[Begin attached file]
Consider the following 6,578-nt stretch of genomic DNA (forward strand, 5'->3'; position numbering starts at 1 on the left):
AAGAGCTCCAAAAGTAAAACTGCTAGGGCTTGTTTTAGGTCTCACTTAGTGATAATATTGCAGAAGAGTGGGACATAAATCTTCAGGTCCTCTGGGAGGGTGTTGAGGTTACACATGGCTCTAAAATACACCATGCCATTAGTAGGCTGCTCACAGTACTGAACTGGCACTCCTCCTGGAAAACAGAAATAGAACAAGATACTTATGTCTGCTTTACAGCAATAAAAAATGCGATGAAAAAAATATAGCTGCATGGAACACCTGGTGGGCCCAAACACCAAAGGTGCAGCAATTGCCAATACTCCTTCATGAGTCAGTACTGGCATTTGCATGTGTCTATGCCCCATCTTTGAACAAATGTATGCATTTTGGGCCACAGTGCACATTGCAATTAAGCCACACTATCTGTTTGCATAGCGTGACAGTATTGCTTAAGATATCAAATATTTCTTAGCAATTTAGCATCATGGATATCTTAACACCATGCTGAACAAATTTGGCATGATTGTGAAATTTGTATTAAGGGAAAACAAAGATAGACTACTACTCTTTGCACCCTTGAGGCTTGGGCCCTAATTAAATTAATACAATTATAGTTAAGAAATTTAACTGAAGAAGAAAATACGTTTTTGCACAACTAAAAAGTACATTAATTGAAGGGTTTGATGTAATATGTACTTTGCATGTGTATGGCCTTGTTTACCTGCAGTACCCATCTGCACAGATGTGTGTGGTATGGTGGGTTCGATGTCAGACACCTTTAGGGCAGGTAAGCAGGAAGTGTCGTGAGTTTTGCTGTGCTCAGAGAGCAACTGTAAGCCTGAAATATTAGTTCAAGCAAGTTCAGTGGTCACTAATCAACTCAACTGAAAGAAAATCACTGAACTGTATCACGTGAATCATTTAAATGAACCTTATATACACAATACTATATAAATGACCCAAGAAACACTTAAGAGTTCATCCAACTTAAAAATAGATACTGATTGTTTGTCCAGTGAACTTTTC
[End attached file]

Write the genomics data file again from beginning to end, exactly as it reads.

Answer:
Consider the following 6,578-nt stretch of genomic DNA (forward strand, 5'->3'; position numbering starts at 1 on the left):
AAGAGCTCCAAAAGTAAAACTGCTAGGGCTTGTTTTAGGTCTCACTTAGTGATAATATTGCAGAAGAGTGGGACATAAATCTTCAGGTCCTCTGGGAGGGTGTTGAGGTTACACATGGCTCTAAAATACACCATGCCATTAGTAGGCTGCTCACAGTACTGAACTGGCACTCCTCCTGGAAAACAGAAATAGAACAAGATACTTATGTCTGCTTTACAGCAATAAAAAATGCGATGAAAAAAATATAGCTGCATGGAACACCTGGTGGGCCCAAACACCAAAGGTGCAGCAATTGCCAATACTCCTTCATGAGTCAGTACTGGCATTTGCATGTGTCTATGCCCCATCTTTGAACAAATGTATGCATTTTGGGCCACAGTGCACATTGCAATTAAGCCACACTATCTGTTTGCATAGCGTGACAGTATTGCTTAAGATATCAAATATTTCTTAGCAATTTAGCATCATGGATATCTTAACACCATGCTGAACAAATTTGGCATGATTGTGAAATTTGTATTAAGGGAAAACAAAGATAGACTACTACTCTTTGCACCCTTGAGGCTTGGGCCCTAATTAAATTAATACAATTATAGTTAAGAAATTTAACTGAAGAAGAAAATACGTTTTTGCACAACTAAAAAGTACATTAATTGAAGGGTTTGATGTAATATGTACTTTGCATGTGTATGGCCTTGTTTACCTGCAGTACCCATCTGCACAGATGTGTGTGGTATGGTGGGTTCGATGTCAGACACCTTTAGGGCAGGTAAGCAGGAAGTGTCGTGAGTTTTGCTGTGCTCAGAGAGCAACTGTAAGCCTGAAATATTAGTTCAAGCAAGTTCAGTGGTCACTAATCAACTCAACTGAAAGAAAATCACTGAACTGTATCACGTGAATCATTTAAATGAACCTTATATACACAATACTATATAAATGACCCAAGAAACACTTAAGAGTTCATCCAACTTAAAAATAGATACTGATTGTTTGTCCAGTGAACTTTTC